North Korea’s Wi-Fi Story: The Mirae is Today
Korean Central Television recently broadcast a couple of reports about a new outdoor wireless data service in Pyongyang. The service is apparently based on Wi-Fi but unusually requires a SIM card for access.
It’s called “Mirae,” which means “future,” and is up and running in central Pyongyang, according to the reports. It’s the first time an outdoor Wi-Fi service has been mentioned in North Korean media and runs alongside two cellular networks operating in the country that provide wireless data service.
Both the Wi-Fi and cellular services offer citizens access to North Korea’s nationwide intranet and not the global Internet.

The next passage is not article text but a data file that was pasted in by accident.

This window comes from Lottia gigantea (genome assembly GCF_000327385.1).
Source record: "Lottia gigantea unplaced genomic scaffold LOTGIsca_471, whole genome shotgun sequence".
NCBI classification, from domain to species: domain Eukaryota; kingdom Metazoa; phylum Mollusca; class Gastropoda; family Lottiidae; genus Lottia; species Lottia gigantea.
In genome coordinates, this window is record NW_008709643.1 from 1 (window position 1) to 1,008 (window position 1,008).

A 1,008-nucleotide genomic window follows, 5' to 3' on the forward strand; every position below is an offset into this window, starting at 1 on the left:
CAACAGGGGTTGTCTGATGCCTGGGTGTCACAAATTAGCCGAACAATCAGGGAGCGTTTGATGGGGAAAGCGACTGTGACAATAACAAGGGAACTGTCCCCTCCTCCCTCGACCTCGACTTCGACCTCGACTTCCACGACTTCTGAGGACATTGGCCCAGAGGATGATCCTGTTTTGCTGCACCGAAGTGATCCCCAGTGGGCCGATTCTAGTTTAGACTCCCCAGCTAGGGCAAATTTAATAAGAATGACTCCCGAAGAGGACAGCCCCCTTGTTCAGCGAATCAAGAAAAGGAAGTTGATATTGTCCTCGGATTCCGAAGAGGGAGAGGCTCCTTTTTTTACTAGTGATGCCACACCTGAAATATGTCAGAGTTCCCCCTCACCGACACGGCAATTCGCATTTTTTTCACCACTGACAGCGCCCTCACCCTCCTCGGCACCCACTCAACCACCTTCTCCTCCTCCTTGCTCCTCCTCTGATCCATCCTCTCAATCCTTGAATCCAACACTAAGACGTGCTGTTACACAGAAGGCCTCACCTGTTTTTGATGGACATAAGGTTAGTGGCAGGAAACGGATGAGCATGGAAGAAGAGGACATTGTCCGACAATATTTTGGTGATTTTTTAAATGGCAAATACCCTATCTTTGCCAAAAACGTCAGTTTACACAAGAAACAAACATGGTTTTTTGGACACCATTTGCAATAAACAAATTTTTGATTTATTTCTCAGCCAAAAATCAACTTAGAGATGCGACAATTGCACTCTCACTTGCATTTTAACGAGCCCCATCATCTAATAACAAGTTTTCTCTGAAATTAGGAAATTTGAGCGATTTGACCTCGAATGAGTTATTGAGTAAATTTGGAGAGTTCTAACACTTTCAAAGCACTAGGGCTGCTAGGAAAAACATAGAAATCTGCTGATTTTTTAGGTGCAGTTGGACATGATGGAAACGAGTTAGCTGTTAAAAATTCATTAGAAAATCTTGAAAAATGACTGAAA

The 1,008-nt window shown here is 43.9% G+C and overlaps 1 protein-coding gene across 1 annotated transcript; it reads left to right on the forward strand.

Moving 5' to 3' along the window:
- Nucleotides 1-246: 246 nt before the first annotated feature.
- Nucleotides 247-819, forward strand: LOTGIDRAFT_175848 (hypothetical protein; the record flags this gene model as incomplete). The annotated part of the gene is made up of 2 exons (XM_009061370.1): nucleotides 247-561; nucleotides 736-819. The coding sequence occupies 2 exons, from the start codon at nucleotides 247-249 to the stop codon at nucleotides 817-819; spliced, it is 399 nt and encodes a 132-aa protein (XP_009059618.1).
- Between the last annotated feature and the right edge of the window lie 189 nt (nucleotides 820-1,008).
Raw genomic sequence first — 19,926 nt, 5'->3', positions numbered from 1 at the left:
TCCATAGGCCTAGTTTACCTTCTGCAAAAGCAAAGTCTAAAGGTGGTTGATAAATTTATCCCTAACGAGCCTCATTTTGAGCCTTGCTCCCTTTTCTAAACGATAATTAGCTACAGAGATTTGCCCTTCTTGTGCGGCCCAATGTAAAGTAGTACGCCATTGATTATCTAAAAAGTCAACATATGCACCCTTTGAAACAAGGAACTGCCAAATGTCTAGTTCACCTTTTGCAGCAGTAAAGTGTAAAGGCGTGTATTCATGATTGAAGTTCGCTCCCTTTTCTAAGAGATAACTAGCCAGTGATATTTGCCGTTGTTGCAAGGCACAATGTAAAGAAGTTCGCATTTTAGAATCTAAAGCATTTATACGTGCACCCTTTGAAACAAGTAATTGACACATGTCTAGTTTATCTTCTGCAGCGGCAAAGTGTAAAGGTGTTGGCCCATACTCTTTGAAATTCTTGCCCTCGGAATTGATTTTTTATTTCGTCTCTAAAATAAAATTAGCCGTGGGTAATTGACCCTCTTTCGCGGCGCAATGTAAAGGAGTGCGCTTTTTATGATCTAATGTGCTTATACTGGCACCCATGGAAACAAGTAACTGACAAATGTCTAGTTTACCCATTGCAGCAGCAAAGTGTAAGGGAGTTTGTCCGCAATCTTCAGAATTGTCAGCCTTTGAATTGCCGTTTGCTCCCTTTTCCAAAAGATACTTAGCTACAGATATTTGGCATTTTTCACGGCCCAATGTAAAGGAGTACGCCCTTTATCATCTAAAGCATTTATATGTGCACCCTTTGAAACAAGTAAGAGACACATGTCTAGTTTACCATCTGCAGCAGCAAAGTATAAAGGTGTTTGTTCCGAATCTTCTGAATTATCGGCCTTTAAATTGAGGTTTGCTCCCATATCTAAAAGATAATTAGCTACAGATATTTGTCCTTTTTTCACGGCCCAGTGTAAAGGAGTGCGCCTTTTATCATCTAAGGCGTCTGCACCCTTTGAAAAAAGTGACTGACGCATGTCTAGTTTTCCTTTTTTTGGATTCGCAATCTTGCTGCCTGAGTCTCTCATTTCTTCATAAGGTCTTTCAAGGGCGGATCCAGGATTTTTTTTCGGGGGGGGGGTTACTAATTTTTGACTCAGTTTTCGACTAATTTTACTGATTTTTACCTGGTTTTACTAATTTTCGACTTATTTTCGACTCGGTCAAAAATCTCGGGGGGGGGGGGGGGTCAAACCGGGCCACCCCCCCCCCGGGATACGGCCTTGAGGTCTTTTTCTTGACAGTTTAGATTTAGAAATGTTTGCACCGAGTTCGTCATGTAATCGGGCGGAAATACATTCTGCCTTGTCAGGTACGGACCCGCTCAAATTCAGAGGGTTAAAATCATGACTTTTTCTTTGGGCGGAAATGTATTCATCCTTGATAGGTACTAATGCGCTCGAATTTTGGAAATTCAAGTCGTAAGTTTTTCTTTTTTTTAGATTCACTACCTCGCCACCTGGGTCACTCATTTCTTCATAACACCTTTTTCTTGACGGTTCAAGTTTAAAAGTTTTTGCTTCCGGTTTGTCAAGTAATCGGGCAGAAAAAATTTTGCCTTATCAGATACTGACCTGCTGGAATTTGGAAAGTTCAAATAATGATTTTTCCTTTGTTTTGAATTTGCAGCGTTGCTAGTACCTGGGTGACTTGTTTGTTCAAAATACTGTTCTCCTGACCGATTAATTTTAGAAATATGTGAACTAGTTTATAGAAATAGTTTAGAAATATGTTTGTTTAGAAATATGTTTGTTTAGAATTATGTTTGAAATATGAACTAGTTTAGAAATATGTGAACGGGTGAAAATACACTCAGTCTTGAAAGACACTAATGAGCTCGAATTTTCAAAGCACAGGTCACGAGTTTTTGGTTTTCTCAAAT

The first of the two broadcasts was on October 21, 2018, and focused on a new tablet PC called the Daeyang 8321 (대양8321). One of the features that makes it popular, according to the report, is its ability to access a data network set up on Ryomyong Street in the capital city.
The tablet PC was supposedly developed by the Mankyungdae Martime Technology Exchange Center (중구해양기술교류사), which is part of the Central Science Technology Supply Agency (중앙과학기술보급국).
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